Physics without time<p>In his book "The Order of Time," Italian theoretical physicist Carlo Rovelli suggests that our perception of time — our sense that time is forever flowing forward — could be a highly subjective projection. After all, when you look at reality on the smallest scale (using equations of quantum gravity, at least), time vanishes.</p><p style="margin-left: 20px;">"If I observe the microscopic state of things," writes Rovelli, "then the difference between past and future vanishes … in the elementary grammar of things, there is no distinction between 'cause' and 'effect.'"</p><p>So, why do we perceive time as flowing <em>forward</em>? Rovelli notes that, although time disappears on extremely small scales, we still obviously perceive events occur sequentially in reality. In other words, we observe entropy: Order changing into disorder; an egg cracking and getting scrambled.</p><p>Rovelli says key aspects of time are described by the second law of thermodynamics, which states that heat always passes from hot to cold. This is a one-way street. For example, an ice cube melts into a hot cup of tea, never the reverse. Rovelli suggests a similar phenomenon might explain why we're only able to perceive the past and not the future.</p><p style="margin-left: 20px;">"Any time the future is definitely distinguishable from the past, there is something like heat involved," Rovelli wrote for the <a href="https://www.ft.com/content/ce6ef7b8-429a-11e8-93cf-67ac3a6482fd" target="_blank"><em>Financial Times</em></a>. "Thermodynamics traces the direction of time to something called the 'low entropy of the past', a still mysterious phenomenon on which discussions rage."</p>
The strange subjectivity of time<p>Time moves differently atop a mountain than it does on a beach. But you don't need to travel any distance at all to experience strange distortions in your perception of time. In moments of life-or-death fear, for example, your brain would release large amounts of adrenaline, which would speed up your internal clock, causing you to perceive the outside world as moving slowly.<br></p><p>Another common distortion occurs when we focus our attention in particular ways.</p><p style="margin-left: 20px;">"If you're thinking about how time is <em>currently</em> passing by, the biggest factor influencing your time perception is attention," Aaron Sackett, associate professor of marketing at the University of St. Thomas, told <em><a href="https://gizmodo.com/why-does-time-slow-down-and-speed-up-1840133782" target="_blank">Gizmodo</a></em>.<em> "</em>The more attention you give to the passage of time, the slower it tends to go. As you become distracted from time's passing—perhaps by something interesting happening nearby, or a good daydreaming session—you're more likely to lose track of time, giving you the feeling that it's slipping by more quickly than before. "Time flies when you're having fun," they say, but really, it's more like "time flies when you're thinking about other things." That's why time will also often fly by when you're definitely <em>not</em> having fun—like when you're having a heated argument or are terrified about an upcoming presentation."</p><p>One of the most mysterious ways people experience time-perception distortions is through psychedelic drugs. In an interview with <a href="https://www.theguardian.com/books/2018/apr/14/carlo-rovelli-exploding-commonsense-notions-order-of-time-interview" target="_blank"><em>The Guardian</em></a>, Rovelli described a time he experimented with LSD.</p><p style="margin-left: 20px;">"It was an extraordinarily strong experience that touched me also intellectually," he said. "Among the strange phenomena was the sense of time stopping. Things were happening in my mind but the clock was not going ahead; the flow of time was not passing any more. It was a total subversion of the structure of reality."<br></p><p>It seems few scientists or philosophers believe time is completely an illusion.</p><p style="margin-left: 20px;">"What we call <em>time</em> is a rich, stratified concept; it has many layers," Rovelli told <em><a href="https://physicstoday.scitation.org/do/10.1063/PT.6.4.20190219a/full/" target="_blank">Physics Today</a>.</em> "Some of time's layers apply only at limited scales within limited domains. This does not make them illusions."</p>What <em>is</em> an illusion is the idea that time flows at an absolute rate. The river of time might be flowing forever forward, but it moves at different speeds, between people, and even within your own mind.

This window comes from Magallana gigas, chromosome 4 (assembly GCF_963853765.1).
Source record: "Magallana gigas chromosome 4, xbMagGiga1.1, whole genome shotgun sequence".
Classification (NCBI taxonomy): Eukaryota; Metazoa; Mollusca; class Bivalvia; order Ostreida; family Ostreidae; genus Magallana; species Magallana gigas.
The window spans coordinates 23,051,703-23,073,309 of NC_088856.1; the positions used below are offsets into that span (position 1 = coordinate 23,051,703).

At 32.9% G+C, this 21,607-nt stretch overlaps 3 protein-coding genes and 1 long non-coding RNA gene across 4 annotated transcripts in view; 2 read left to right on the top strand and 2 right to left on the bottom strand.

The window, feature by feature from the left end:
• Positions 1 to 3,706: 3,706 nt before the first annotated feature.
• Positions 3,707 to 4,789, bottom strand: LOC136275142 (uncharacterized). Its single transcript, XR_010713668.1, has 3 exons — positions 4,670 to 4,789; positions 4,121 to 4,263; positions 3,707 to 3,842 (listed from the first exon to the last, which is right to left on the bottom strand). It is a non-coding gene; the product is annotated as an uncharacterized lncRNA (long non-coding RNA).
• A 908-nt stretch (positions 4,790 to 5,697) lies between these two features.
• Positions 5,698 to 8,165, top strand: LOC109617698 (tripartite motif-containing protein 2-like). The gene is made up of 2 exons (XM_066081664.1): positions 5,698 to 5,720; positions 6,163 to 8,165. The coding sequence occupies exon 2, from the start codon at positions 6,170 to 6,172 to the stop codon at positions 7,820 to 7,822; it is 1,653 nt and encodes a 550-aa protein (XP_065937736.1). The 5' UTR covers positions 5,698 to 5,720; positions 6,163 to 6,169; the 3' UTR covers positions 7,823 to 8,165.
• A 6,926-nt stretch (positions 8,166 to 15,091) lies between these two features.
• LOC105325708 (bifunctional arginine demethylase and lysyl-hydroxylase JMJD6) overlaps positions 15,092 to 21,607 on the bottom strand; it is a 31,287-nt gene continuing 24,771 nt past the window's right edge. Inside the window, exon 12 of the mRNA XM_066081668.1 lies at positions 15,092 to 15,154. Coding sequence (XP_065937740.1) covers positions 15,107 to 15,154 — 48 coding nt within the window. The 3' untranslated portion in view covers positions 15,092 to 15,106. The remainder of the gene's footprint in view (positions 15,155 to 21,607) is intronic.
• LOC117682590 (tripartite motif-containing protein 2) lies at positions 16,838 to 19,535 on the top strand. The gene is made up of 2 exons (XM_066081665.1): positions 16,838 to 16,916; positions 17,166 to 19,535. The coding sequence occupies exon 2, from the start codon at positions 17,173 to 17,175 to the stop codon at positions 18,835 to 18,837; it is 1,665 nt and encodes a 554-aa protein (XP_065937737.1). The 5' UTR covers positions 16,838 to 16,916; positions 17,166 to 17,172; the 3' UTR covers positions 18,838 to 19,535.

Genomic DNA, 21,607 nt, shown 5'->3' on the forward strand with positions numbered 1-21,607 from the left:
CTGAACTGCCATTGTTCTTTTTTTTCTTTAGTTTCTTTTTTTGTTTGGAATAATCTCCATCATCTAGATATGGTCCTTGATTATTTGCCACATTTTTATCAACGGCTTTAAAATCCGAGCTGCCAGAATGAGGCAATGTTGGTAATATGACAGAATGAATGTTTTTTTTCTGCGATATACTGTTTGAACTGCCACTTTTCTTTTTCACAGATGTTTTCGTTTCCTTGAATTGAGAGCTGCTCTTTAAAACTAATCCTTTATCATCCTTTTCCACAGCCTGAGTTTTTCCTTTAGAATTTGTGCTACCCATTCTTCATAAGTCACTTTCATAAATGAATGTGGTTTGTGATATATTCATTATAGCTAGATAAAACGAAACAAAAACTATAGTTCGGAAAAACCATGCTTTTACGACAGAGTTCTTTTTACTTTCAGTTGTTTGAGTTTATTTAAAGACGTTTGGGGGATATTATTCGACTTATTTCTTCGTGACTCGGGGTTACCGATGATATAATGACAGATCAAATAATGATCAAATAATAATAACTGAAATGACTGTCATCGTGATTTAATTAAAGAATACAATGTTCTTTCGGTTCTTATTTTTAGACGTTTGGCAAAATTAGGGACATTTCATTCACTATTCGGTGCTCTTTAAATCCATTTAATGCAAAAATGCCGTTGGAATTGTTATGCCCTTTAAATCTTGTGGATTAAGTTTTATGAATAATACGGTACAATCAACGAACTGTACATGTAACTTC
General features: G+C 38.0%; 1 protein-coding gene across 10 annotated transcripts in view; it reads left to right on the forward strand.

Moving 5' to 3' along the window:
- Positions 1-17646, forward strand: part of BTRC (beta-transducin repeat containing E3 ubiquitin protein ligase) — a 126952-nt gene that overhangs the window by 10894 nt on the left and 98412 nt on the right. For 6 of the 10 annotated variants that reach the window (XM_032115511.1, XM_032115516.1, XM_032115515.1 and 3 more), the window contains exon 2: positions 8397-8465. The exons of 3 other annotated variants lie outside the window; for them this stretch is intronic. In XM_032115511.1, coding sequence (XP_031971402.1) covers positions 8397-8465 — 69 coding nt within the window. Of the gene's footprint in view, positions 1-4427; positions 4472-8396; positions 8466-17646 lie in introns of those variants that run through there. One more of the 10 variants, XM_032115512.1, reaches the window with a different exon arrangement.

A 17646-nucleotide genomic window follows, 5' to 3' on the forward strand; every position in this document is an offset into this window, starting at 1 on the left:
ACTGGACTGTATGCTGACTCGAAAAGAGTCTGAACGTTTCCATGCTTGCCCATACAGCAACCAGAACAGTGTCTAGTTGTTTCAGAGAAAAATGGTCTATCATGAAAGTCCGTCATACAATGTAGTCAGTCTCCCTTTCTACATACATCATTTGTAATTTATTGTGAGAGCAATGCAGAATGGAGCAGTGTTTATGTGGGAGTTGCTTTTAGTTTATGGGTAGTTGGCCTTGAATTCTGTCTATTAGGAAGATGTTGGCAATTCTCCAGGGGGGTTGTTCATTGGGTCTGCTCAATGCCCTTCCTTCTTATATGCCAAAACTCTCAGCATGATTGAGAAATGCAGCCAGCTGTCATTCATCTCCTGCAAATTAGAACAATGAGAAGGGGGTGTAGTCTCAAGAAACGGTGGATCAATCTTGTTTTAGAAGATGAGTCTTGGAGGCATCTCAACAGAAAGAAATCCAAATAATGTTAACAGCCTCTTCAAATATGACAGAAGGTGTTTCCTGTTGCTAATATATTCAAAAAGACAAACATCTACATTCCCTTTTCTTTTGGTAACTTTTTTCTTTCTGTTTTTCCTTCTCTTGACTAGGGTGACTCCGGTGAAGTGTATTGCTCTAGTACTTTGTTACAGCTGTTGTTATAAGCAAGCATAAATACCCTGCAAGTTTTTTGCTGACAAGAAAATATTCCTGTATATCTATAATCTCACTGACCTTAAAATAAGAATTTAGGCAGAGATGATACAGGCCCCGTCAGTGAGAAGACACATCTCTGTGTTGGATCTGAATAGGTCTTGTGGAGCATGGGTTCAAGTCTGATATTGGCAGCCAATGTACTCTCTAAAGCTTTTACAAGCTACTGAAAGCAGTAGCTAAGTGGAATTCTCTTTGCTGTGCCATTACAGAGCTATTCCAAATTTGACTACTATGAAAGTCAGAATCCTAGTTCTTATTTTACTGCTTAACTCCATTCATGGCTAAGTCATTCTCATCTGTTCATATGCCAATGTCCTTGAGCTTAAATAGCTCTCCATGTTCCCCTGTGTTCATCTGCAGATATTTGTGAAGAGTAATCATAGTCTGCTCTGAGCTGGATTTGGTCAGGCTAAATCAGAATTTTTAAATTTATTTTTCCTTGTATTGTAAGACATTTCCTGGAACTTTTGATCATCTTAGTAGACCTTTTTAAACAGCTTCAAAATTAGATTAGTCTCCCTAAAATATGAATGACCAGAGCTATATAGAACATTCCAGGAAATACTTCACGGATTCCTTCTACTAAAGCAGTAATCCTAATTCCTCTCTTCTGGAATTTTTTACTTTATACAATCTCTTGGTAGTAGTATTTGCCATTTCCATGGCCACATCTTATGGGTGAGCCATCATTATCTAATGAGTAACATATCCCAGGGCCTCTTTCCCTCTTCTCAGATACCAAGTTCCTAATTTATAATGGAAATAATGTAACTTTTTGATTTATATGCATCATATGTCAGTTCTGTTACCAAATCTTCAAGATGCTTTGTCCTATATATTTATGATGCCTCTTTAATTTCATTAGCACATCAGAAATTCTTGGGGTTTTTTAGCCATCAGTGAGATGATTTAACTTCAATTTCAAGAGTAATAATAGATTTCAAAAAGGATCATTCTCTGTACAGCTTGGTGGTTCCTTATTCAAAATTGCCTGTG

The world's 10 most affected countries are spending up to 59% of their GDP on the effects of violence.
- Conflict and violence cost the world more than $14 trillion a year.
- That's the equivalent of $5 a day for every person on the planet.
- Research shows that peace brings prosperity, lower inflation and more jobs.
- Just a 2% reduction in conflict would free up as much money as the global aid budget.
- Report urges governments to improve peacefulness, especially amid COVID-19.
The lush biodiversity of South America's rainforests is rooted in one of the most cataclysmic events that ever struck Earth.
- One especially mysterious thing about the asteroid impact, which killed the dinosaurs, is how it transformed Earth's tropical rainforests.
- A recent study analyzed ancient fossils collected in modern-day Colombia to determine how tropical rainforests changed after the bolide impact.
- The results highlight how nature is able to recover from cataclysmic events, though it may take millions of years.